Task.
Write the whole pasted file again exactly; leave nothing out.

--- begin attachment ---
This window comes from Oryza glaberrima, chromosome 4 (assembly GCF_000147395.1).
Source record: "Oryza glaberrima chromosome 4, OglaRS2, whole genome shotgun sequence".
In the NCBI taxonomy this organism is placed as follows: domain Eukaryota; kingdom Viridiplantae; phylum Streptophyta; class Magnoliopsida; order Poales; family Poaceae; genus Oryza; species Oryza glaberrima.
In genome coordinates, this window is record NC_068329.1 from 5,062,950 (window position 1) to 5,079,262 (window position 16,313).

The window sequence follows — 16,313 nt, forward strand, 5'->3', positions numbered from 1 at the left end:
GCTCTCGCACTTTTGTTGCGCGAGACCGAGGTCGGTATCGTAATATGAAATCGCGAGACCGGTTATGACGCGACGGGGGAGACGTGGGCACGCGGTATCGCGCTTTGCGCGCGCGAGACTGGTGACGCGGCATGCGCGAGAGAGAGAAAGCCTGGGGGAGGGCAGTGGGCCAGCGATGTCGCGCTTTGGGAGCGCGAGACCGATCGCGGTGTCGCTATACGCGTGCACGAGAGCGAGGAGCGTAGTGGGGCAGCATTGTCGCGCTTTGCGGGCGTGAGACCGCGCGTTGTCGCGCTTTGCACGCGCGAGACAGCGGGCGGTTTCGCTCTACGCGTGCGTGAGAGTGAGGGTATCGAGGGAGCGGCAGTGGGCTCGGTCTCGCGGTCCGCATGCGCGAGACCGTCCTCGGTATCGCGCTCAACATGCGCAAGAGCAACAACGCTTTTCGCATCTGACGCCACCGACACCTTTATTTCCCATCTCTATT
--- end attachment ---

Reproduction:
This window comes from Oryza glaberrima, chromosome 4 (assembly GCF_000147395.1).
Source record: "Oryza glaberrima chromosome 4, OglaRS2, whole genome shotgun sequence".
In the NCBI taxonomy this organism is placed as follows: domain Eukaryota; kingdom Viridiplantae; phylum Streptophyta; class Magnoliopsida; order Poales; family Poaceae; genus Oryza; species Oryza glaberrima.
In genome coordinates, this window is record NC_068329.1 from 5,062,950 (window position 1) to 5,079,262 (window position 16,313).

The window sequence follows — 16,313 nt, forward strand, 5'->3', positions numbered from 1 at the left end:
GCTCTCGCACTTTTGTTGCGCGAGACCGAGGTCGGTATCGTAATATGAAATCGCGAGACCGGTTATGACGCGACGGGGGAGACGTGGGCACGCGGTATCGCGCTTTGCGCGCGCGAGACTGGTGACGCGGCATGCGCGAGAGAGAGAAAGCCTGGGGGAGGGCAGTGGGCCAGCGATGTCGCGCTTTGGGAGCGCGAGACCGATCGCGGTGTCGCTATACGCGTGCACGAGAGCGAGGAGCGTAGTGGGGCAGCATTGTCGCGCTTTGCGGGCGTGAGACCGCGCGTTGTCGCGCTTTGCACGCGCGAGACAGCGGGCGGTTTCGCTCTACGCGTGCGTGAGAGTGAGGGTATCGAGGGAGCGGCAGTGGGCTCGGTCTCGCGGTCCGCATGCGCGAGACCGTCCTCGGTATCGCGCTCAACATGCGCAAGAGCAACAACGCTTTTCGCATCTGACGCCACCGACACCTTTATTTCCCATCTCTATT